You get a situation where a candidate like former Congressman Dennis Moore cannot get elected in Kansas any longer. You see more crazy ideologues maintaining seats in Congress. These candidates and incumbents tend to play to their base, and are less concerned with representing the interests of other, more diverse voters in their districts. They basically can write them off.

I'm not convinced at this point that uprooting the two party system is such a bad idea. Both parties have become stagnant bodies less inclined to compromise. This creates a dysfunctional government that accomplishes little. It diminishes the possibility of new ideas coming forth and being considered in politics. If the two major parties were to break up into say four smaller parties, elections might become more competitive. Four parties might break up the strong gerrymandered districts.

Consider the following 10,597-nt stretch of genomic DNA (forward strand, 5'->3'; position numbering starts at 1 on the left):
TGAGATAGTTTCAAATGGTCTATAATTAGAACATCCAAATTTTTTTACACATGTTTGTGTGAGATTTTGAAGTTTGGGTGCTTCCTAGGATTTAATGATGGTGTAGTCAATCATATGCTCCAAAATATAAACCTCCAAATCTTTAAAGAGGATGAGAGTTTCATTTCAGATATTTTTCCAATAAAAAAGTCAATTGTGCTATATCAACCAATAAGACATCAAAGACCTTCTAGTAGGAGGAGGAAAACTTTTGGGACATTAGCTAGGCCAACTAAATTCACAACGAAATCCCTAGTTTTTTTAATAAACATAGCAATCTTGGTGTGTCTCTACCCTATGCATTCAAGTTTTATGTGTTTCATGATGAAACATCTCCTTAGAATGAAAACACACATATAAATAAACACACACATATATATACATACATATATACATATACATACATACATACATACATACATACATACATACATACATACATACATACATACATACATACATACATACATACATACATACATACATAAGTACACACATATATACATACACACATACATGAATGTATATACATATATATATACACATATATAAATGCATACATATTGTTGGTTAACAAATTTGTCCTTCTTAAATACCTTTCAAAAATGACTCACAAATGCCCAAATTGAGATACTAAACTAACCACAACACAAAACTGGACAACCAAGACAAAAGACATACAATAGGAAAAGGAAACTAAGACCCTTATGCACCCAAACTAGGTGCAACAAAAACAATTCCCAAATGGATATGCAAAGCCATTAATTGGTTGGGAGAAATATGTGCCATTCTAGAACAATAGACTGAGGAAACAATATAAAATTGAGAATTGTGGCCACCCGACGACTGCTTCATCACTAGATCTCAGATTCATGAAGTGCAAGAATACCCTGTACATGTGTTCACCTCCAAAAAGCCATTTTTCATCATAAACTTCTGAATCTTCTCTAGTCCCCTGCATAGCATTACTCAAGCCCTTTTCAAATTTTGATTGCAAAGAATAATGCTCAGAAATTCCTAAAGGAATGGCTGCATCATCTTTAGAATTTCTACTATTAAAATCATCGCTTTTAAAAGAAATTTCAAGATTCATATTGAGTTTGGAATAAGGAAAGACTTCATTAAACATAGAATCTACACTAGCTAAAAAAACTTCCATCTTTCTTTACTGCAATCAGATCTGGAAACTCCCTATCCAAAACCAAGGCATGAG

On the Republican side, the conservative anti-government, evangelical side is often not willing to play with the Republicans who think that government is necessary, but should just remain smaller, and still are more liberal on social issues. On the Democratic side, big labor and liberals don't often see eye-to-eye. Big labor and union voters don't often agree with environmentalists.

This current framework no longer allows for a conservative, pro-choice, environmentalist like Barry Goldwater to exist and stay elected.

Having more parties might allow us to form coalition-type governments where elected officials have to compete for votes in Congress based on good ideas and policies, and less on ideologies and strident social positions.